NEW YORK ( TheStreet) -- NASA has been contracting out multiple functions of its missions in space to companies like Boeing (BA - Get Report) and SpaceX to cut costs and increase efficiency. Blending the public and private sectors has benefited space exploration, said Sam Scimemi, acting director for the International Space Station (ISS) division at NASA, Phil McAlister, current director of Commercial Spaceflight at NASA headquarters, and astronaut Joe Acaba, who rang the closing bell at the New York Stock Exchange on June 4.
They represented the Destination Station campaign by NASA's ISS division, which intends to grow national awareness and promote research and education opportunities about ISS. Destination Station also wants to showcase the advantages of ISS for taxpayers.
Unlike the Cold War era Space Race that pit the United States and the USSR against one another, fifteen countries have joined together on the ISS program. This has generated a more collaborative environment.
With public and privately held companies now involved in an extraterrestrial economy once dominated by government funded agencies, funding for missions has fundamentally changed.
McAlister said that the involvement of the private sector has boosted quality and efficiency.
"Mostly what we've seen is that the private sector is much faster at doing things," McAlister told TheStreet. "Sometimes they can introduce innovations into their designs a little bit faster, and they are more cost effective. So you put that together, along with NASA's experience and lessons learned, and you come out with a better product than either one of us could have produced individually. So the partnership has been very, very powerful."
With contracts like the one between NASA and SpaceX for the transportation of astronauts to the ISS, private companies are being paid by NASA, which is funded by taxpayer's money. However these private companies are not spending the money in the same way as the government agencies have been. "The government tends to take more risk in their missions than the private sector does," Scimemi said.
He added that companies are more protective about spending their money. "Because it's their own investment, they are not willing to take as much risk in their missions as NASA is," he said.
Scimemi said that companies are also implementing new technologies at a much faster rate than government agencies have been able to, thus lowering the risk of the missions even further. McAlister went onto explain that this relationship is working well for all parties: "I think our goals are aligned, and we're both spending money on the same things that we both want, which is human space transportation."
This extraterrestrial economy is not only providing competition for the private sector but also for the job market. McAlister explained that "it used to be, there was no place to go for NASA employees, maybe one or two aerospace firms."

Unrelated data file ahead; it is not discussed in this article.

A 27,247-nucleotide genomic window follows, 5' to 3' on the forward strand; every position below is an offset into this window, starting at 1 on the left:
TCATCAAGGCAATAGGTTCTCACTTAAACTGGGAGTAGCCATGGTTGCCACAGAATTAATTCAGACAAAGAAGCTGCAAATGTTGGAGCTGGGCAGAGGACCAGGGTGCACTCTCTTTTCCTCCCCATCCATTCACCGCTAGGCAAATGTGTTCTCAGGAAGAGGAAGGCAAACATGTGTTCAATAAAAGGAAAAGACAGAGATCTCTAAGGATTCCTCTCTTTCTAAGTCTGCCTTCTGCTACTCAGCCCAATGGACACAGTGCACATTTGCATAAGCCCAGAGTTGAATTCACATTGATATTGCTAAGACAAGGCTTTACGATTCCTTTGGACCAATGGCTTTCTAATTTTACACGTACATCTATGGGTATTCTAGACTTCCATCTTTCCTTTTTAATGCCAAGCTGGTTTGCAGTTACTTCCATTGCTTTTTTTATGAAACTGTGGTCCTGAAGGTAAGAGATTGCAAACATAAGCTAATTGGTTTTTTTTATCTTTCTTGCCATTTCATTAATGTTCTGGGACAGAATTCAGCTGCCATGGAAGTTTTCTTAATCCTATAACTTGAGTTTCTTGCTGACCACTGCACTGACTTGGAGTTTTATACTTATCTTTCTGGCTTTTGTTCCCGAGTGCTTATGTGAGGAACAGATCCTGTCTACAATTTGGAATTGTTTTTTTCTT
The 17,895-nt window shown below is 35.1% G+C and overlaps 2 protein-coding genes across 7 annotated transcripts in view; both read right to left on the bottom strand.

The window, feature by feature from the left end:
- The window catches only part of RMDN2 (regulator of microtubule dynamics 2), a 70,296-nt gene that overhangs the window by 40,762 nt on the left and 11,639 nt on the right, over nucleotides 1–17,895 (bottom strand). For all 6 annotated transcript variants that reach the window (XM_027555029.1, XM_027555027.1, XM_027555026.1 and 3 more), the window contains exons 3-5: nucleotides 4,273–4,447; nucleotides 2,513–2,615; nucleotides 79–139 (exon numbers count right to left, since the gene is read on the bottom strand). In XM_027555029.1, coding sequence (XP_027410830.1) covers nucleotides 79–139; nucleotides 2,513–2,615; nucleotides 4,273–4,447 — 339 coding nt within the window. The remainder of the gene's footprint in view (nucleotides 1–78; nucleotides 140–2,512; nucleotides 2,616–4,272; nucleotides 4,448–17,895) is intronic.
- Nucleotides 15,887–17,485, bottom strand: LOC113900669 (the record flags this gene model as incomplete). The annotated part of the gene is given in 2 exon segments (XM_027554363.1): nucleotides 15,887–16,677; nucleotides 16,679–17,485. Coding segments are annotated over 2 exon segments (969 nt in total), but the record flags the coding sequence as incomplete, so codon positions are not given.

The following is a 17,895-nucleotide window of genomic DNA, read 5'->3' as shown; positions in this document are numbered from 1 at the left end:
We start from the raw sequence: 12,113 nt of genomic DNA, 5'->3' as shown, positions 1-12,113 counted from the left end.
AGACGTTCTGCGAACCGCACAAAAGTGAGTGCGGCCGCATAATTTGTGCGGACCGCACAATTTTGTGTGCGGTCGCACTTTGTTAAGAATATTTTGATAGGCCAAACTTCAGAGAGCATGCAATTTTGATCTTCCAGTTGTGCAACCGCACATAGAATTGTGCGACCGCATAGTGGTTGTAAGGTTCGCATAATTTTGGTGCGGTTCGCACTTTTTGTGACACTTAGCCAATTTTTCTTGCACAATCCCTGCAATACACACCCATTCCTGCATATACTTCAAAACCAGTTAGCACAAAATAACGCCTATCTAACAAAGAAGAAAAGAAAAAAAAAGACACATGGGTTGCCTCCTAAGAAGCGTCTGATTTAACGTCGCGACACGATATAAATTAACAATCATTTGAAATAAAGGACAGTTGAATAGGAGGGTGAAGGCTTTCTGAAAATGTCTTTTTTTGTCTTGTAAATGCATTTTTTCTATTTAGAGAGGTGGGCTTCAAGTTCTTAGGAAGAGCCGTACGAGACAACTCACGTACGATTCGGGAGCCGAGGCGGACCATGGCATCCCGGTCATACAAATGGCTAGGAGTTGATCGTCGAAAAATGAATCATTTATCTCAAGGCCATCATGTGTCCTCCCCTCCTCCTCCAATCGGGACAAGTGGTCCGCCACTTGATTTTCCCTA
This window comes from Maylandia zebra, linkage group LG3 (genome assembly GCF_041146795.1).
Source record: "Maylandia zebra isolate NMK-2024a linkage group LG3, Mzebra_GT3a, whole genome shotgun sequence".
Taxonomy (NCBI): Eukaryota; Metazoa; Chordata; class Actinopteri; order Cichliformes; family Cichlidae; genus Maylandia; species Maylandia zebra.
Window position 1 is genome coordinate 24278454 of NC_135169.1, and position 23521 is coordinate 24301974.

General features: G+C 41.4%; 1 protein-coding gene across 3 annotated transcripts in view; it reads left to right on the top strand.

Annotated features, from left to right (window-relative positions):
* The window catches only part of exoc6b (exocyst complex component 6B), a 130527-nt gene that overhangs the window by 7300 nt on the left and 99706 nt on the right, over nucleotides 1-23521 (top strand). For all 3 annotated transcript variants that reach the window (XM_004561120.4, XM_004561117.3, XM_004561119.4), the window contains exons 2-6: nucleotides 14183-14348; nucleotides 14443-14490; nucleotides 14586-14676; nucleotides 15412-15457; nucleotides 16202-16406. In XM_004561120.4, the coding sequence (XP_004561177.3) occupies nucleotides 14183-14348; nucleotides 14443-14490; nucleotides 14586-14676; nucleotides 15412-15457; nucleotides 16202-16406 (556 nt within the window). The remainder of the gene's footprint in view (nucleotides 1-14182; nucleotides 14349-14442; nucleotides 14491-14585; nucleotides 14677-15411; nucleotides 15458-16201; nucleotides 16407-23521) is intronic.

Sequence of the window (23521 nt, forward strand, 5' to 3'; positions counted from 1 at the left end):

That's changed. "Now you've got small entrepreneurial firms, large, more traditional firms, and stuff in the middle," he said, adding, "and we've seen some flows back and forth, and I think that's making both organizations stronger."
The reason for NASA's outsourcing to private companies, similar to that of a multinational, outsourcing nonessential operating activities, is to find "more cost effectiveness," McAlister said.
While the ISS is currently a laboratory and research facility orbiting the planet, McAlister hopes to be able to expand space travel to the non-astronaut. "One of the reasons why we're trying to do this is to bring the price of space exploration down so that more average people, that don't necessarily have to be an astronaut, will be able to fly to space soon," he said. "You'll still have to be very wealthy, but you won't have to necessarily have to go through the astronaut corps to get to space. That is what we would like. We would like more people doing more things in space."
Sending untrained people into outer space has its safety concerns. "Human space travel will always be a risky endeavor, no matter if government does it or private industry, so I think attention to detail, attention to safety, it has to be a very, very high standard," Scimemi said, "not only in the government but in the private sector, as well."
But as McAlister points out, seeing the participation of the private sector into previously government run industries is not something new. "We see the private sector taking over other sectors of transportation all the time and nobody seems to be worried about that," he said. "We think the time is right: the companies are strong enough technically and financially that they can perform this mission."